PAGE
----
This school year, the Council revamped its annual “Battle of the Fans” contest to allow more schools to contend for the title, and selected the 2017-18 champion. Council members also presented Sportsmanship Summits in front of more than 1,000 students from across the state, handed out championship trophies at Finals events and provided feedback to the MHSAA Representative Council on proposed rule changes.
The new additions to the SAC will join the Class of 2019 members who were selected a year ago: Taylor Adams, Allendale; Neil Bazaj, Ann Arbor Greenhills; Megan Corbe, St. Joseph; Shane Dolan, Clarkston Everest Collegiate; Chloe Idoni, Fenton; William Jontz, Brighton; Pierce Morrissey, Big Rapids; and Abigail Nelson, Negaunee.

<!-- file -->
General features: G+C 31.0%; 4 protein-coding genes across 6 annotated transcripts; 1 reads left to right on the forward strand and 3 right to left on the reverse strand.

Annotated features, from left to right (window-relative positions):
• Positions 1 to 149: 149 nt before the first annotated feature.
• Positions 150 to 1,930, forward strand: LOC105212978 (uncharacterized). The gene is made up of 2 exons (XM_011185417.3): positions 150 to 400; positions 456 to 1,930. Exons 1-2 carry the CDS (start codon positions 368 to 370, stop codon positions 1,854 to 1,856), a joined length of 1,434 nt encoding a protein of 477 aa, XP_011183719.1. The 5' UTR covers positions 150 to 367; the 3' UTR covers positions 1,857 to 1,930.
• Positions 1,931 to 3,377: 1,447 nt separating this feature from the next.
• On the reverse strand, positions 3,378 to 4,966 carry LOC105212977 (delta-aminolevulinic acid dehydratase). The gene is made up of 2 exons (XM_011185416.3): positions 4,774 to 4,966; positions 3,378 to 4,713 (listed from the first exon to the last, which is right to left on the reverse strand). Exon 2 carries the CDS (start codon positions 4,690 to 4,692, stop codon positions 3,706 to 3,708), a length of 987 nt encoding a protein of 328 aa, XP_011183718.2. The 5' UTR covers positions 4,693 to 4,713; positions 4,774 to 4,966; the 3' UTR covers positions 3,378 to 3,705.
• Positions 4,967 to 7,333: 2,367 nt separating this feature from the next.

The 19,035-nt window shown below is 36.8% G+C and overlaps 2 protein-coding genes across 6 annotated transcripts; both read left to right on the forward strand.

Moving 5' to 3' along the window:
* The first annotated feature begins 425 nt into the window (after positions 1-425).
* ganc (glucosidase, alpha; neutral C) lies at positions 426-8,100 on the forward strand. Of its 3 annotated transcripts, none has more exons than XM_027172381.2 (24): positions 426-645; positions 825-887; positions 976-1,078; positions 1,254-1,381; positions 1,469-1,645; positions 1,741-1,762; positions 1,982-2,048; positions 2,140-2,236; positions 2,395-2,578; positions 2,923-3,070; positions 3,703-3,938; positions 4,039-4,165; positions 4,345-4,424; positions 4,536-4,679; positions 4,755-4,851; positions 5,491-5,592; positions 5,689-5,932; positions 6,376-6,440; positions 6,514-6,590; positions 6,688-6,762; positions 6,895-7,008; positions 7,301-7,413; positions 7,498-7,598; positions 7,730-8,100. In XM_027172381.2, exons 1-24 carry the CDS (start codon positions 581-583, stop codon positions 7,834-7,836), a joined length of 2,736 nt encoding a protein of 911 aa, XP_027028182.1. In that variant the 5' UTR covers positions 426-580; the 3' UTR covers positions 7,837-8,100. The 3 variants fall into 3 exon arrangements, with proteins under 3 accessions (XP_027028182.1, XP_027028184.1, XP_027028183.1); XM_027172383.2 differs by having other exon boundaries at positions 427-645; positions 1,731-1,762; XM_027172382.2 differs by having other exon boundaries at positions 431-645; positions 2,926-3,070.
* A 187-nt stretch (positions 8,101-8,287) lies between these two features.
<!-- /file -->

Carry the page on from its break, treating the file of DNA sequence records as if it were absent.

MHSAA, MHSFCA to Provide Spring Evaluation Camps for College Football Hopefuls
By Geoff Kimmerly
MHSAA.com senior editor
March 27, 2023
The Michigan High School Athletic Association, in partnership with the Michigan High School Football Coaches Association (MHSFCA), will be hosting first-ever Spring Evaluation Camps to provide athletes with aspirations of playing college football opportunities to show their skills and abilities to college coaches at one of five locations.
The one-day camps will take place between May 15-18 at Jenison High School, DeWitt High School, Jackson High School, Brighton High School and Detroit Country Day High School. The MHSAA’s involvement will allow for the opportunity for Division I college coaches to attend, and representatives from college football programs at all levels are expected.
Athletes who will be juniors or seniors in Fall 2023 may register to participate via a link on the Football page.
“This is an attempt by the MHSAA to help our athletes get exposure during the spring evaluation period in a way that does not intrude on spring sports,” said Brad Bush, an MHSAA assistant director and past high school and college football coach. “We are working with the MHSFCA to help put together a first-class experience for the athletes and college coaches.”